A newly published poll found more than half Juneau respondents support the stalled Juneau Access Project.
The group that helped finance the survey said it shows public opinion is shifting in favor of building the road.
The McDowell Group poll found 54 percent said they support extending Juneau’s road north to the Katzehin River where a ferry would connect to Skagway. Thirty-nine percent said they were opposed to the plan known as Juneau Access Project.
The survey was jointly financed by the City and Borough of Juneau and First Things First Alaska Foundation, a pro-development group.
Pollsters asked 402 people on landlines and cell phones their positions on transportation issues over a single week in January.
Executive Director Denny DeWitt, who also lobbies for small businesses and AAA, said the results released Thursday should be instructive to political leaders.
“This is the best data set we’ve ever had and I think that it is something that ought to be looked at and thought about very seriously by those folks who are trying to represent all the people in Juneau,” DeWitt said.
The road project has been perennially divisive within the community and is also opposed in Skagway and Haines.
DeWitt brushed off opposition, saying the data speaks for itself.
“I don’t have a great need to have 100 percent support before we move ahead in our community,” he said.
But a road project isn’t going to happen any time soon.
Earlier this week a House budget amendment proposed keeping the $21 million budgeted toward the project locked in state coffers.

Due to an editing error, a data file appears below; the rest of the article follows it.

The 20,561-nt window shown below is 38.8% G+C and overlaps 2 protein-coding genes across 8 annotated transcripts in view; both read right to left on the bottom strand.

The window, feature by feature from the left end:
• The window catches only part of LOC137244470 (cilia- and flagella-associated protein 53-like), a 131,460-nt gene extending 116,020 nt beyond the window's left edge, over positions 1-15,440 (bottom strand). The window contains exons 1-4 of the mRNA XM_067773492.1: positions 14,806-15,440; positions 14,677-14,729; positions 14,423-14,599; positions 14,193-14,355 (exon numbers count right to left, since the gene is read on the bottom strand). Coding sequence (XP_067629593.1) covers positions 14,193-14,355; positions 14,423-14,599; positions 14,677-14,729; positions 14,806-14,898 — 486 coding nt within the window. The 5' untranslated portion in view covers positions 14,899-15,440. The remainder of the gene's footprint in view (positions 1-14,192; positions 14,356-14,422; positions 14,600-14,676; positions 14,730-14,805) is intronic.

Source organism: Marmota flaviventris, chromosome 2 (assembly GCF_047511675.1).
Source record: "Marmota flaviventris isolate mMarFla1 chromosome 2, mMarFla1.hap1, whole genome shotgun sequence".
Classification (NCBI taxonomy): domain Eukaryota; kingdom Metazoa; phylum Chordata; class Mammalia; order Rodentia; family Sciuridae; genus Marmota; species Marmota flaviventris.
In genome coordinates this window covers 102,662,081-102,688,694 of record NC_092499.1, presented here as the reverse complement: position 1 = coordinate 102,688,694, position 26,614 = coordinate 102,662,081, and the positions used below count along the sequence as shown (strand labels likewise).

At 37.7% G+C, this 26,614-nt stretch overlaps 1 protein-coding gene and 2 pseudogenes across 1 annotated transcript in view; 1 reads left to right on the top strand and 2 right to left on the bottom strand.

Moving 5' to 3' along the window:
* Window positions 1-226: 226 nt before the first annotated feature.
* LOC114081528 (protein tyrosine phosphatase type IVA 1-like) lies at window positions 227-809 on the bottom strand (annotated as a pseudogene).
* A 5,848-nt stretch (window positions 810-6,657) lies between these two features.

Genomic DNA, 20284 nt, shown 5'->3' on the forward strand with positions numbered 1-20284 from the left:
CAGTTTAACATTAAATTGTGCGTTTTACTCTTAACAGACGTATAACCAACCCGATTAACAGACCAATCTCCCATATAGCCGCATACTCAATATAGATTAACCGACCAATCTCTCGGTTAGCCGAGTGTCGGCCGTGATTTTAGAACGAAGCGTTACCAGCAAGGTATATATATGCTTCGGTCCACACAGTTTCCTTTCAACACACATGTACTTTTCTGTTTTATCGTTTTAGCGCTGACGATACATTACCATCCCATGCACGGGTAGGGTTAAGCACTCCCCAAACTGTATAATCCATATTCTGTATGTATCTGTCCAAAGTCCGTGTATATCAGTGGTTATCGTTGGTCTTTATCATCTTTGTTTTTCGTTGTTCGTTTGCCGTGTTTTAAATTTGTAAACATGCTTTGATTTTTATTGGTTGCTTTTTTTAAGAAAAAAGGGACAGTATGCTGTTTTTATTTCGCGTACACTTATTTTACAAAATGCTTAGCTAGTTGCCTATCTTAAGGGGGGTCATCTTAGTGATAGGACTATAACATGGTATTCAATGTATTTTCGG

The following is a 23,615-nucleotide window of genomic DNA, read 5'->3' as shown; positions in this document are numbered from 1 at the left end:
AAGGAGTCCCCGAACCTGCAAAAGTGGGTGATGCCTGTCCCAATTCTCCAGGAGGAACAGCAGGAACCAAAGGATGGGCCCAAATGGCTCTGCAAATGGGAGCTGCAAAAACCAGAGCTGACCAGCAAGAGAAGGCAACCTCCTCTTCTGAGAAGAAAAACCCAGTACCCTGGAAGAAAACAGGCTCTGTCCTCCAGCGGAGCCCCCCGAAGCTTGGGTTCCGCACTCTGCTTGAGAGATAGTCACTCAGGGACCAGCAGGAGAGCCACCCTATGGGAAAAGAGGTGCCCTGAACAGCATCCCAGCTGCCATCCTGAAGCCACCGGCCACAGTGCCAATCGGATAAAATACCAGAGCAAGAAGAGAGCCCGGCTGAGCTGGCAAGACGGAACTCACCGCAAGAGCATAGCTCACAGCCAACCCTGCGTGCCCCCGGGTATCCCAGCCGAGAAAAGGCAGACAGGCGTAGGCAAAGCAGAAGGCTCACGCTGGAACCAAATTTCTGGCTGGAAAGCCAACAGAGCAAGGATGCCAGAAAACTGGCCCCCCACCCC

Juneau’s House delegation’s two votes in opposition were critical to its failure.
Democrat Rep. Sam Kito III noted on the House floor Monday that the project isn’t in the state’s transportation plan.
“Putting $21 million back into an account that cannot be expended until the project is in our statewide transportation improvement program, until the project is moving forward and under construction, that money will be sitting there waiting and not spent,” Kito said.
Kito reiterated Thursday that he’s skeptical that the road project as designed makes sense.
“If we had a much larger population in Juneau or in Whitehorse, spending a billion dollars on a highway project to connect it might make sense,” Kito said. “But this project doesn’t actually even connect the two communities or the two reasons. It actually ends up in a ferry terminal at the end of a road that’s going to require a significant of amount of supportive services.”
On the House floor Monday, fellow Juneau Democrat Justin Parish said that the Legislature couldn’t afford to lock away the money when it had pressing spending needs this year.
“Ultimately, I do remain supportive of the Juneau Access Project,” Parish told fellow lawmakers in explaining his no vote. “However, if it comes with the risk of derailing timely funding for Medicaid, if it comes with the risk of derailing timely funding for the Alaska Marine Highway, I cannot support it at this time.”
The amendment failed 19-20.
Of those respondents opposed to the Juneau Access Project, about 26 percent said they more likely would support a road that went to Skagway.
DeWitt said the poll shows the road is finding favor in the capital city.
“It certainly demonstrates that there’s better than a majority of citizens here in Juneau who want the road to go to Katzehin, it’s very clear from the data,” DeWitt said. “Also clear from the data, is that if it were to go all the way – and it will ultimately – to Skagway, the numbers would probably be north of 60 percent.”
About 54 percent said the current state ferry service is adequate for Juneau.
Nearly 80 percent supported a second crossing over Gastineau Channel to connect the Mendenhall Valley with north Douglas Island.
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